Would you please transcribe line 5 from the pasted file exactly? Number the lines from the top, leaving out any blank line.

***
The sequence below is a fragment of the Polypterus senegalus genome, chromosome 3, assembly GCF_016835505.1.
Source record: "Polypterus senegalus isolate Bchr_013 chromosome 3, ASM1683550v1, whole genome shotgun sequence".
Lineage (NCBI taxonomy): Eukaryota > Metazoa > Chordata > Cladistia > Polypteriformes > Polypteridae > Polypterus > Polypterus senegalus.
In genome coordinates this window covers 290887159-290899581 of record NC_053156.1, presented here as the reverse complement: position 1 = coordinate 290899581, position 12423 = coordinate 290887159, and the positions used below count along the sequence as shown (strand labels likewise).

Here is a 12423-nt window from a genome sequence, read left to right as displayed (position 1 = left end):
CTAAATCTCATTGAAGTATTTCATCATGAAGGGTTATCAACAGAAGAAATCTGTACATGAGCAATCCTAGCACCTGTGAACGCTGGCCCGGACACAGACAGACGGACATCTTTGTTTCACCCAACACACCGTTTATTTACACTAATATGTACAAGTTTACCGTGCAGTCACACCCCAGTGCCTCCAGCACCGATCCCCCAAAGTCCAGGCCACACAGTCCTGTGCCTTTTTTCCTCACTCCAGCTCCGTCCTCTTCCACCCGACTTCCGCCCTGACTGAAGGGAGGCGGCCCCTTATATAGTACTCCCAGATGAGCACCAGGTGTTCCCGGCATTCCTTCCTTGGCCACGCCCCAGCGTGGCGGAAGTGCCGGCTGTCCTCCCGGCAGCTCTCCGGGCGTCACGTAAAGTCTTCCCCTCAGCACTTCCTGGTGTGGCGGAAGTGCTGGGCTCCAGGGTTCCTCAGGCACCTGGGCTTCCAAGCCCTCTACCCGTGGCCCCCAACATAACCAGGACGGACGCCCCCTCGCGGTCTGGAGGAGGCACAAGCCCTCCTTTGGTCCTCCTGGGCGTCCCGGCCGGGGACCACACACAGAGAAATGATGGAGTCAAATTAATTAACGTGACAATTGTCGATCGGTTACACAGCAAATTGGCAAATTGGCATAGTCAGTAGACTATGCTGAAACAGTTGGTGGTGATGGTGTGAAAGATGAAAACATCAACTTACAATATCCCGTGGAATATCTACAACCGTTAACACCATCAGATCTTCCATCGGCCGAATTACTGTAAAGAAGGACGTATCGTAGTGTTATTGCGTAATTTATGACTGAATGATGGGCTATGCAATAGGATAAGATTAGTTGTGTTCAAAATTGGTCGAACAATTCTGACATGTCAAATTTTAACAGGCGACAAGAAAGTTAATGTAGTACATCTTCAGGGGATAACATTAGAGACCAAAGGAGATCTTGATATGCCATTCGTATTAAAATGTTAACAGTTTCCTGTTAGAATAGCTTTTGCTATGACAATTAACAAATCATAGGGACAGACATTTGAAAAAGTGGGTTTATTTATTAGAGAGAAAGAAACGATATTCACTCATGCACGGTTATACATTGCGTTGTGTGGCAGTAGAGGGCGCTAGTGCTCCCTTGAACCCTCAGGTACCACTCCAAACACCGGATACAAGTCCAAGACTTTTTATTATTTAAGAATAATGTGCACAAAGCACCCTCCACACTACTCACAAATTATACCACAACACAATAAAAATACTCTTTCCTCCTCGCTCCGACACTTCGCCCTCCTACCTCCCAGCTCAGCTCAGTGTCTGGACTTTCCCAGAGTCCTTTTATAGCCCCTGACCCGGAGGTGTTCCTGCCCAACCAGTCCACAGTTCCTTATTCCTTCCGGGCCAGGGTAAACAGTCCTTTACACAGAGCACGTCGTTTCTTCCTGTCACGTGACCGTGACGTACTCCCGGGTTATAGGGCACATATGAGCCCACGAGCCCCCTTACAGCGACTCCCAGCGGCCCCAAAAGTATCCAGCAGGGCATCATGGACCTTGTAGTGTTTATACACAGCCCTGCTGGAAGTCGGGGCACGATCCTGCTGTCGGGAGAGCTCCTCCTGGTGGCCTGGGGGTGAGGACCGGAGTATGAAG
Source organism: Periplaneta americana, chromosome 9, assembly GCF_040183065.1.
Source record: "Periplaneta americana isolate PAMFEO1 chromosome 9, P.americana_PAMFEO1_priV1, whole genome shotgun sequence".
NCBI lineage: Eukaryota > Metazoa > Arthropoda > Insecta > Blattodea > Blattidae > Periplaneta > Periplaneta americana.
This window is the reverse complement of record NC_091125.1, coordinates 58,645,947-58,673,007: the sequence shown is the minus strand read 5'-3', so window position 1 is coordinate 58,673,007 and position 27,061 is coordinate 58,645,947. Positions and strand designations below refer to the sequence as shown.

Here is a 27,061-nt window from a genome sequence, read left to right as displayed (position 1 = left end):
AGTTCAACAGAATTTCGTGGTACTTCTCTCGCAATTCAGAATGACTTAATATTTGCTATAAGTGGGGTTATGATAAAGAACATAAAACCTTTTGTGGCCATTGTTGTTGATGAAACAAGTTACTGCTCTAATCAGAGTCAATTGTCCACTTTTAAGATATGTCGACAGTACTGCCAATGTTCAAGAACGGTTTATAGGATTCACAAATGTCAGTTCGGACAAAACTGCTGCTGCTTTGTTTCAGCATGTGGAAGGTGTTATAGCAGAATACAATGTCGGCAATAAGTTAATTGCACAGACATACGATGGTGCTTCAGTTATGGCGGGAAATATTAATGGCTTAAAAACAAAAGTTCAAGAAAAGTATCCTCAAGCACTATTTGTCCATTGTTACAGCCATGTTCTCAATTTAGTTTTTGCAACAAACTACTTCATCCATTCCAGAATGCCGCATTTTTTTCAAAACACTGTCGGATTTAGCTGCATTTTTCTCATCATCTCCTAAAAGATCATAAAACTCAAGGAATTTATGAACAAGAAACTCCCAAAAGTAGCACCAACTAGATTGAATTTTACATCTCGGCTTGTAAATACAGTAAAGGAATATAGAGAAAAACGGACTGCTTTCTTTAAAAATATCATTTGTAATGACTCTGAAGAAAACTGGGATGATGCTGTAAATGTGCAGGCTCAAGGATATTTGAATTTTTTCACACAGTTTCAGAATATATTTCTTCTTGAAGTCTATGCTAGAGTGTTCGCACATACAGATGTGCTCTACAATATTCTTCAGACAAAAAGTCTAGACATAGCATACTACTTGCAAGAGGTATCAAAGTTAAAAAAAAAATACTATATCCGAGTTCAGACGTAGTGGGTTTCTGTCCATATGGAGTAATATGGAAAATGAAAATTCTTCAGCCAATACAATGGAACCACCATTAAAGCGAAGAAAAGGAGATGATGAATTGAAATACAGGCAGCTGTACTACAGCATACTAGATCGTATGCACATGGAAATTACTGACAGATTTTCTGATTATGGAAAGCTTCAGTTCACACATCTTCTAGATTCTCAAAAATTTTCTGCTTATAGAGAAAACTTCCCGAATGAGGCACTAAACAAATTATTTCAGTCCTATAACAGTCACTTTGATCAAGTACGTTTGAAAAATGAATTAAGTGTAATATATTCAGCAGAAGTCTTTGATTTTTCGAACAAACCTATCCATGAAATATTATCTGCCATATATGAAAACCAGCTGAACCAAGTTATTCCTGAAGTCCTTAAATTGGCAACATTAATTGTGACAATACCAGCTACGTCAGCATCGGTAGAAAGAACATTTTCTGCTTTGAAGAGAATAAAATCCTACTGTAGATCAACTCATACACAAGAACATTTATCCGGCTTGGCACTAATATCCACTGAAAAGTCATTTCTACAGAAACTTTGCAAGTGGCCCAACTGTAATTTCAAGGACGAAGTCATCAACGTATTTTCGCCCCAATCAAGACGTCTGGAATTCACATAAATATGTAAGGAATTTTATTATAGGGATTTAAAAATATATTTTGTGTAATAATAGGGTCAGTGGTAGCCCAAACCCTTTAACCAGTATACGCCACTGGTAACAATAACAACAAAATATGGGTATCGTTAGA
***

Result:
Here is a 12423-nt window from a genome sequence, read left to right as displayed (position 1 = left end):